Platelet Activation in PLWH Contributes to Thromboinflammation

Activated platelets promote inflammation, endothelial dysfunction, and hypercoagulability, contributing to cardiovascular events.[30] In PLWH, platelets are activated by the HIV-1 virus itself, viral proteins or inflammatory molecules induced by HIV.[15] Activated platelets in PLWH are able to form complexes with inflammatory T cells via adhesion molecules such as P-selectin.[31] HIV-infected patients have high level of monocytes that express TF and P-selectin, increasing the risk for platelet–inflammatory cell complexes.[19] Platelets are also responsible for the expression of TF, contributing to coagulation amplification. Ultimately, activation of the intrinsic and extrinsic pathways and amplification by platelet activation leads to fibrin deposition and thrombus formation, which is evidenced by an increase in plasma D-dimers.[20]


Reducing the Risk of Inflammation and Thrombosis in PLWH

Although cART decreases markers of inflammation and coagulation, these indices often do not normalize.[32] Platelet hyperactivation persists even when patients are on cART.[15] Therefore, interventions to reduce inflammation and thrombosis are still being sought in this population since treatment of the persistent inflammation and immune activation may lead to a reduction in the risk of ASCVD in PLWH.[33]

Drawing on the CANTOS (the Canakinumab Anti-inflammatory Thrombosis Outcomes Study) findings,[34] the monoclonal anti-IL-1B canakinumab reduced plasma IL-6, high-sensitivity C-reactive protein, and sCD163 after a single dose in 10 treated and suppressed HIV-infected patients.[35] But larger studies with longer follow-up will be required. In a phase 2 randomized, double-blind, multicenter trial in 176 PLWH at increased risk for ASCVD, low-dose methotrexate had no significant effect on endothelial function or inflammatory biomarkers, but was associated with a significant decrease in CD8+ T cells.[36] Several small trials are assessing the effect of antiplatelet agents on vascular surrogates, such as flow-mediated dilation. Clopidogrel has been shown to exhibit anti-inflammatory activity in addition to its antithrombotic effect in PLWH.[37] Other strategies such as aspirin, factor Xa antagonists, IL-6 antagonists, janus kinase inhibitors, and adenosine reuptake inhibitors have, thus far, not yielded robust data that support the use of these agents in reducing inflammation in PLWH.[33] Finally, sevelamer, a drug that lowers phosphate, has been shown to reduce factors related to ASCVD, such as soluble TF, and low-density lipoprotein cholesterol, which may have cardiovascular benefits,[38] but further studies are warranted.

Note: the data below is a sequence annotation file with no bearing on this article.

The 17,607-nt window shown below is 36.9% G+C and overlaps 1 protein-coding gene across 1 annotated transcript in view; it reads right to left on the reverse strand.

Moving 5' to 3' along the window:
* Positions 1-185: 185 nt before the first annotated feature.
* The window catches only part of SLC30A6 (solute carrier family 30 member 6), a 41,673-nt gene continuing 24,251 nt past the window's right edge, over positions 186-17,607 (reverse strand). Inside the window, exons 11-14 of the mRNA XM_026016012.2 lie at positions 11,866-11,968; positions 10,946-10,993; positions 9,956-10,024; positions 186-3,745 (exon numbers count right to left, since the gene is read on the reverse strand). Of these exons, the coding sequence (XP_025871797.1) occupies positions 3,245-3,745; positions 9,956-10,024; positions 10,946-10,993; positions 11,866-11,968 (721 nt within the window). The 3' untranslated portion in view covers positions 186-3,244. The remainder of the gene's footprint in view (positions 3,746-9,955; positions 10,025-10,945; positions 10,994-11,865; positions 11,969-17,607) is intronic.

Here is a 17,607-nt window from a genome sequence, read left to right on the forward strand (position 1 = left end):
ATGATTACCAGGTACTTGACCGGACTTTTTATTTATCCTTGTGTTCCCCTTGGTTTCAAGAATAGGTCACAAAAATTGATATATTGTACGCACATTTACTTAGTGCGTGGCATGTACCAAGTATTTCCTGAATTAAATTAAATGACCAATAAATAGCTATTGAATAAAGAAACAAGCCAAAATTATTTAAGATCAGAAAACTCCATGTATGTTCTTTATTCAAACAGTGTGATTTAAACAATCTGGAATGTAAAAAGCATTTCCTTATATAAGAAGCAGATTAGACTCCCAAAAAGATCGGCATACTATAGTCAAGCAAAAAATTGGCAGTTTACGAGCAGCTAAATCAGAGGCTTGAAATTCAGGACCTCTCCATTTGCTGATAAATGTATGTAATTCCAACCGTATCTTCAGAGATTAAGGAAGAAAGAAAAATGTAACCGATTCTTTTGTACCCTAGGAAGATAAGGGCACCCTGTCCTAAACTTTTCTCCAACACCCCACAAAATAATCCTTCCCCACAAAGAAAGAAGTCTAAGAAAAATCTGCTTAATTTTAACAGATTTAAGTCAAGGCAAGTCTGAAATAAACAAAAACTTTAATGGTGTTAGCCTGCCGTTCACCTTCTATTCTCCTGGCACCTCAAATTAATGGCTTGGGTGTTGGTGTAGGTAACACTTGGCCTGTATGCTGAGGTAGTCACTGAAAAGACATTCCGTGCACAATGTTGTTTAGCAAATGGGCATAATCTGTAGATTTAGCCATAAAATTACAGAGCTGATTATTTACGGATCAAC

Despite viral suppression, people living with HIV on antiretroviral therapy have persistent inflammation related to several factors including traditional risk factors, adipocyte tissue dysfunction, low levels of viral replication, coinfection with other pathogens, and microbial translocation. These proinflammatory factors promote TF expression on platelets and monocytes, and promote endothelial dysfunction. This leads to a bidirectional thromboinflammatory amplification, which increases the risk of cardiovascular events such as myocardial infarction, stroke, and venous thromboembolic disease. Interventions to reduce inflammation and thrombosis in PLWH are still being actively investigated.


Conflict of Interest

None declared.

Address for correspondence

Pravin Manga, MBBCH, PhD
Internal Medicine, Faculty of Health Sciences, University of Witwatersrand
Parktown, Johannesburg 2000
South Africa   

Publication History

Received: 03 August 2021

Accepted: 08 September 2021

Article published online:
24 October 2021

© 2021. Thieme. All rights reserved.

Georg Thieme Verlag KG
Rüdigerstraße 14, 70469 Stuttgart, Germany

Zoom Image
Fig. 1 Bidirectional relationship between inflammation and thrombosis in HIV-infected patients. CRP, C-reactive protein; IL-1β, interleukin-1β; IL-6, interleukin 6; sCD163, soluble CD163; TNF-α, tumor necrosis factor-α; vWF, von Willebrand factor.